DSA Seminar

In which Matching Markets do Costly Compatibility Inspections Lead to a Deadlock?

*Students who enroll in DSAA 6102 please attend the seminar in classroom.

A key feature of many real-world matching markets is congestion, i.e., market participants struggle to find match partners. We characterize congestion in a model of random matching markets where an agent pair must perform an inspection to verify compatibility prior to matching with each other. Motivated by the notion of regret-free stability, we assume agents are only willing to inspect their current favorite agent and will do so only if, upon a successful inspection, that match is guaranteed. We ask when, in large random two-sided markets, will information deadlocks arise in which many agents delay inspections indefinitely awaiting a match guarantee. The market consists of N women and αN men. We obtain a sharp characterization of the existence and size of information deadlock as a function of the men-to-women ratio α, women’s average size K of the consideration set, and an inspection’s success probability p, as N grows. Our analysis is inspired by the machinery of message passing and density evolution from statistical physics. We find a phase transition from a deadlock-free regime (where a vanishingly small fraction of agents are stuck waiting) to the information deadlock regime as we increase K, decrease α or decrease p. A number of market design insights emerge from our characterization, for example, the market connectivity K which maximizes the number of matches formed is that which causes the market to be at the phase boundary between the deadlock-free regime and the deadlock regime. Vertical differentiation between agents reduces deadlock, as does a willingness by agents to perform parallel inspections.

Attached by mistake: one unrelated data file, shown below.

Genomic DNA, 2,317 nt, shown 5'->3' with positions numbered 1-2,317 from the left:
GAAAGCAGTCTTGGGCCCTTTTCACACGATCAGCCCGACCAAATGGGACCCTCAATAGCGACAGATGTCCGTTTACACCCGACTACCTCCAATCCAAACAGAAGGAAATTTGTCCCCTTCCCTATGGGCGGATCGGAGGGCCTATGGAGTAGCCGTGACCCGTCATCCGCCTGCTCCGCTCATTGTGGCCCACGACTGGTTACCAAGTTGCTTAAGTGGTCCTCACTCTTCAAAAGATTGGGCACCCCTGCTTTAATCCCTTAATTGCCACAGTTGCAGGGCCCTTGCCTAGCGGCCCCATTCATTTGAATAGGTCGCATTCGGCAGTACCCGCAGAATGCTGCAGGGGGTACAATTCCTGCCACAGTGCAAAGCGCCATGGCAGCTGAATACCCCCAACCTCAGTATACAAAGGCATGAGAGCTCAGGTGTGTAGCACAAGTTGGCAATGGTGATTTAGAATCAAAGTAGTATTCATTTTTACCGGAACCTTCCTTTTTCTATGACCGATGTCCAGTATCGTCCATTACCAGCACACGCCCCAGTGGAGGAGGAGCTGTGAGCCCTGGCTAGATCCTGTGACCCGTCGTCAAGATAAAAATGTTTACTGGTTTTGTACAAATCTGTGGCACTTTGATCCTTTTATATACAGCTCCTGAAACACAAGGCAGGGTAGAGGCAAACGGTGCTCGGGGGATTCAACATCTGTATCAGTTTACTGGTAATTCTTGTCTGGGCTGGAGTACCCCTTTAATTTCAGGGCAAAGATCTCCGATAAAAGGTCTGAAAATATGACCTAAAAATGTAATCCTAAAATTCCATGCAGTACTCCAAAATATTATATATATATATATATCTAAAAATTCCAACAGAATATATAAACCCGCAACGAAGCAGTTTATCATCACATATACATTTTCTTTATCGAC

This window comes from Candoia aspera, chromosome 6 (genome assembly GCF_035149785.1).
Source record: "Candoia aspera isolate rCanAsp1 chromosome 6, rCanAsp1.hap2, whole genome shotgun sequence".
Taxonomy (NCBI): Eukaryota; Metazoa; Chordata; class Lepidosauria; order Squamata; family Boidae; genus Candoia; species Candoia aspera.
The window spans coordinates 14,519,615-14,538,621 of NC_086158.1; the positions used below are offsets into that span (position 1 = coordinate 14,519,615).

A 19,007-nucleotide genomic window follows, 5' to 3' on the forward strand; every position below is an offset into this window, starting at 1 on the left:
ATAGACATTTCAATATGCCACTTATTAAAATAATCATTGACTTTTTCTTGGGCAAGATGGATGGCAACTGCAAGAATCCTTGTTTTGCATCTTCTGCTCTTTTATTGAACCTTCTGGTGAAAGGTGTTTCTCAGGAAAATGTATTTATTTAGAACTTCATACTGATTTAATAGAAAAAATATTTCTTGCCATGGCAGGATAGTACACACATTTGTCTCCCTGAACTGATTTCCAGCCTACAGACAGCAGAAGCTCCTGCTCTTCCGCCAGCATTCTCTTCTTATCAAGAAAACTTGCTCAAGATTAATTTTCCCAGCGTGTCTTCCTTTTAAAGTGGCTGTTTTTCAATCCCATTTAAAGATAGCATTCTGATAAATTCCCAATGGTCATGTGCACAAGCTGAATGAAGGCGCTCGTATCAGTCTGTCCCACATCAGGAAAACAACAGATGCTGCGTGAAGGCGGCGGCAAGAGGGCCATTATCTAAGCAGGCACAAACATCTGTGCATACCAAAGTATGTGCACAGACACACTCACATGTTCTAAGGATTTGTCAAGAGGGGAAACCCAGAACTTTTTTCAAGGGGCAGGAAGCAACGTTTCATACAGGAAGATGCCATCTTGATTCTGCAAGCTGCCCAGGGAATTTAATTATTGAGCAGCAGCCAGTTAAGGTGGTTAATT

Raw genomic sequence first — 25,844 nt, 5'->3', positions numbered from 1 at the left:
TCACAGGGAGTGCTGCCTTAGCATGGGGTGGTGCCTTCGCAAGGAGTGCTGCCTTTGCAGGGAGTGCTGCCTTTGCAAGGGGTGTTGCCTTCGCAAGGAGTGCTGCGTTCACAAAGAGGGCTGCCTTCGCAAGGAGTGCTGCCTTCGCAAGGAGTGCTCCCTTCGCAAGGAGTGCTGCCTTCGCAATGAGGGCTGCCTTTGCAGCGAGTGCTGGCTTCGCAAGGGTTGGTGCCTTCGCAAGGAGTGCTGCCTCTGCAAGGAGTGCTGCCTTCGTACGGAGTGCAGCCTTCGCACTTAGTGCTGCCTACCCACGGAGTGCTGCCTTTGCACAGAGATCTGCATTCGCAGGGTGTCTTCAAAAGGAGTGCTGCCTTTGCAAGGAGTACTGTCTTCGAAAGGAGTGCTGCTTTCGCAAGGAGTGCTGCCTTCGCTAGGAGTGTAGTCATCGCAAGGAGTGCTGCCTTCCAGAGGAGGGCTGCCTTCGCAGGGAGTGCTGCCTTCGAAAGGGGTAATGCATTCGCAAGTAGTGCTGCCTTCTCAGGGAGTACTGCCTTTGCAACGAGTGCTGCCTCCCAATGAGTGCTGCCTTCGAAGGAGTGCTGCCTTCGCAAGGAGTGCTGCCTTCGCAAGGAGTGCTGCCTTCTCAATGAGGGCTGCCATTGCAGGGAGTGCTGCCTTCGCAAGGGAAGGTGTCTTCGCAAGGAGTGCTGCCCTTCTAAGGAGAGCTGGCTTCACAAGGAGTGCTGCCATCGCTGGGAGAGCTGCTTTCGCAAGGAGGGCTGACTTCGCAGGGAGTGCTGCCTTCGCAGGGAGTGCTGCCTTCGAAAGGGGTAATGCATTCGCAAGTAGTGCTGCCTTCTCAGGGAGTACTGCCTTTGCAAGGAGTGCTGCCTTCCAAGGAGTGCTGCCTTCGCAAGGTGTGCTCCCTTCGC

Prof Jiaqi LU

Assistant Professor

Chinese University of Hong Kong

Jiaqi Lu is an Assistant Professor in the School of Data Science and the School of Management and Economics at the Chinese University of Hong Kong, Shenzhen. She received her Ph.D. in Decision, Risk and Operations at Columbia Business School. Her research interest lies in the analysis, design and operation of large matching markets, such as dating markets, two-sided marketplaces, Carbon markets, etc.. Some of the techniques and tools used include applied probability, optimization, statistical physics, etc..


21 February 2024


10:00:00 - 10:50:00


W1-1F-101, HKUST(GZ)

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Zoom Meeting ID:
842 2504 6668

Passcode: dsa2024

Event Organizer

Data Science and Analytics Thrust